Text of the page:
The world of pop princess Britney Spears seems far removed from most people's everyday life. But the ending of her 13-year guardianship/conservatorship (GC) has brought public scrutiny to this area of the law and possible abuses that many were not aware of.
Both Guardianships and Conservatorships require that the Court finds the person who is the subject of the action mentally incompetent and thus unable to manage his or her own affiars.
A Guardianship is the court proceeding in which someone is named to make medical and placement decisions for an incapacitated person, such as how and where they will be cared for, what medical treatment they will receive, and other very important decisions.
A Conservatorship is a court proceeding in which someone is tasked with managing all the incapacitated person’s assets. While the Guardian and Conservator can be the same person, they do not have to be.
What are some of the reasons for a guardianship/conservatorship?
It is critical for an incapacitated person to have someone help them with placement and financial decisions. The guardianship and conservatorship process is meant to have checks and balances and court review to ensure the incapacitated person is placed in a safe environment and has their assets protected so no one can take advantage of them.
For Britney Spears, her family instituted a conservatorship because of concerns about decisions she was making, especially about her finances. Her father was appointed conservator and a multinational team of people managed her assets and controlled her decisions such as where she could live, her medical care, and even her cell phone usage. Her situation highlighted a number of possible abuses of the system that many were not aware of.
What are some of the abuses that the Britney Spears case brought to light?
In Britney’s case, she was not allowed to be at hearings about her conservatorship, nor was she allowed to hire her own attorney to represent her. She was also not allowed to use her own money to cover the cost of legal expenses, although her father spent an estimated thirty thousand dollars on legal matters by some estimates according to the New Yorker. According to CNBC, Jamie Spears may have taken more than $6 million from Britney during the course of his conservatorship.
Other Conservatorship Cases in the News
Granted these are things that most of us may have trouble relating to. NPR investigated the stories of two more ordinary people. One such person was Nick Clouse who suffered a head injury in a car accident. His parents became his guardians/conservators because of the aftereffects of his head injury and the impact that it had on his decision-making ability. Years later, he was fully recovered, working as a welder, and married with a child. His parents still had control over his life and his finances and did not want to give it up. Nick was able to hire an attorney and after a psychological evaluation have his rights returned. A major hurdle for Nick, as for Britney, was inability to access his own money to pay for an attorney. He eventually found pro bono representation.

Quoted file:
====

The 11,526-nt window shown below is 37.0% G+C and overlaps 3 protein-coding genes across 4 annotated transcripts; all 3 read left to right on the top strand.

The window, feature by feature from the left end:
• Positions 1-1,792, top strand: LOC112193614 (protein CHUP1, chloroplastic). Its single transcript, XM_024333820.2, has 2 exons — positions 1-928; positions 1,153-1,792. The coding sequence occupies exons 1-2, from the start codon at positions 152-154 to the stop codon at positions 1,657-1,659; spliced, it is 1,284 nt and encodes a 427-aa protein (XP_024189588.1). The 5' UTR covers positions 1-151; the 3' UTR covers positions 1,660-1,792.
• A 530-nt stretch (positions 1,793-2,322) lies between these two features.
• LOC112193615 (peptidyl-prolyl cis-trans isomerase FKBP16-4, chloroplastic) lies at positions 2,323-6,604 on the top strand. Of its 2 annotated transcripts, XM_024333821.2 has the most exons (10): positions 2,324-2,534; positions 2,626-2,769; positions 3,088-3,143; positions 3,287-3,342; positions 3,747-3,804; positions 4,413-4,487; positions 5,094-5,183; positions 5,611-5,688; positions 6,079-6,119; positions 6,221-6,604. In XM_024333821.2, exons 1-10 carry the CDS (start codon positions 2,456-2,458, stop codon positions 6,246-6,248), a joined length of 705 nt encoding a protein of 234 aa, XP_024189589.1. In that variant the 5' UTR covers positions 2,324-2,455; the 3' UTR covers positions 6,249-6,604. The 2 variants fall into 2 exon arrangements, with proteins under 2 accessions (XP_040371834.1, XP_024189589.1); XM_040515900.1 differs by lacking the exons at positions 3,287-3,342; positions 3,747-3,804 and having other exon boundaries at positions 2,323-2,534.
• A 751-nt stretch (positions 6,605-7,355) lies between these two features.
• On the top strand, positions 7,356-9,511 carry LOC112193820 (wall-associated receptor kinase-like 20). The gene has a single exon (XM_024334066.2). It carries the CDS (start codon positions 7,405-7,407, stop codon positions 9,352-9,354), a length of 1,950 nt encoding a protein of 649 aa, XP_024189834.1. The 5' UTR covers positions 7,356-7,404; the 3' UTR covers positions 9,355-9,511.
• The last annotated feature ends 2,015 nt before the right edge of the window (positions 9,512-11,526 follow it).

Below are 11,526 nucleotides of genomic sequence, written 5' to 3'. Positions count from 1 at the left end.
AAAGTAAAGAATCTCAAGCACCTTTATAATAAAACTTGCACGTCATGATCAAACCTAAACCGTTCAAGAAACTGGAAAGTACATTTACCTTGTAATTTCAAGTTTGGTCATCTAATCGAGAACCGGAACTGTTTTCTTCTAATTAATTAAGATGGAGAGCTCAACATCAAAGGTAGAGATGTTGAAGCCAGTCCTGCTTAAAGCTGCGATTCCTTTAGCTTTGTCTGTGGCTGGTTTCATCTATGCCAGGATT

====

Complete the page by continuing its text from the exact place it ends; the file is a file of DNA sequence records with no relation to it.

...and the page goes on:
Another example reported by NPR is that of Jamie Beck. Ms. Beck is a young woman with mild intellectual disability who was placed in guardianship after her parents died. She was initially placed in a nursing home even though she was able to do many things for herself. As the movement to help disabled people live independently grew, Ms. Beck’s case highlighted an area where the help of strict GC was more than she needed. She was able to transition to a situation of having a group of advisors help her make some decisions, while she made other decisions independently. She works as a housekeeper in a hospital and is able to live in her own apartment and make her own choices about many day-to-day things but has her group to fall back on for more important decisions.
How Could a Similar Case Be Prevented in South Carolina?
Keep in mind, Britney's case was in California, which has different laws and court processes than South Carolina. However, the case was a scary one for many people because there are quite a few similarities in how these procedures are handled between the states. Over 40 states have adopted the Uniform Adult Guardianship Act, also known as the Uniform Adult Guardianship and Protective Proceedings Jurisdiction Act (UAGPPJA). To prevent something like this from happening in South Carolina, we recommend our clients prepare financial powers of attorney in advance, which allow them to also nominate who would serve in case they were unable to make financial decisions for themselves. We also like to have serious discussions with proposed guardians and conservators to help identify rights it would be appropriate for the alleged incapacitated individual to retain, even if they are found incapacitated.
Stratton and Reynolds can help
Most people truly want what is best for their family member. There is the option of full guardianship or conservatorship but sometimes these are not what is needed. There may be a solution as unique as your loved one and your family situation. Guardianships can be tailored to fit specific needs depending on exactly what your loved one needs. We may see state laws change in the aftermath of Britney’s case and the publicity surrounding it. If you are concerned about a loved one who is facing challenges with managing their lives and their finances, we can help you explore options and help you navigate this changing area of the law. We listen carefully to the challenges that you are facing, and we can help you craft a solution that fits your family’s one of a kind situation.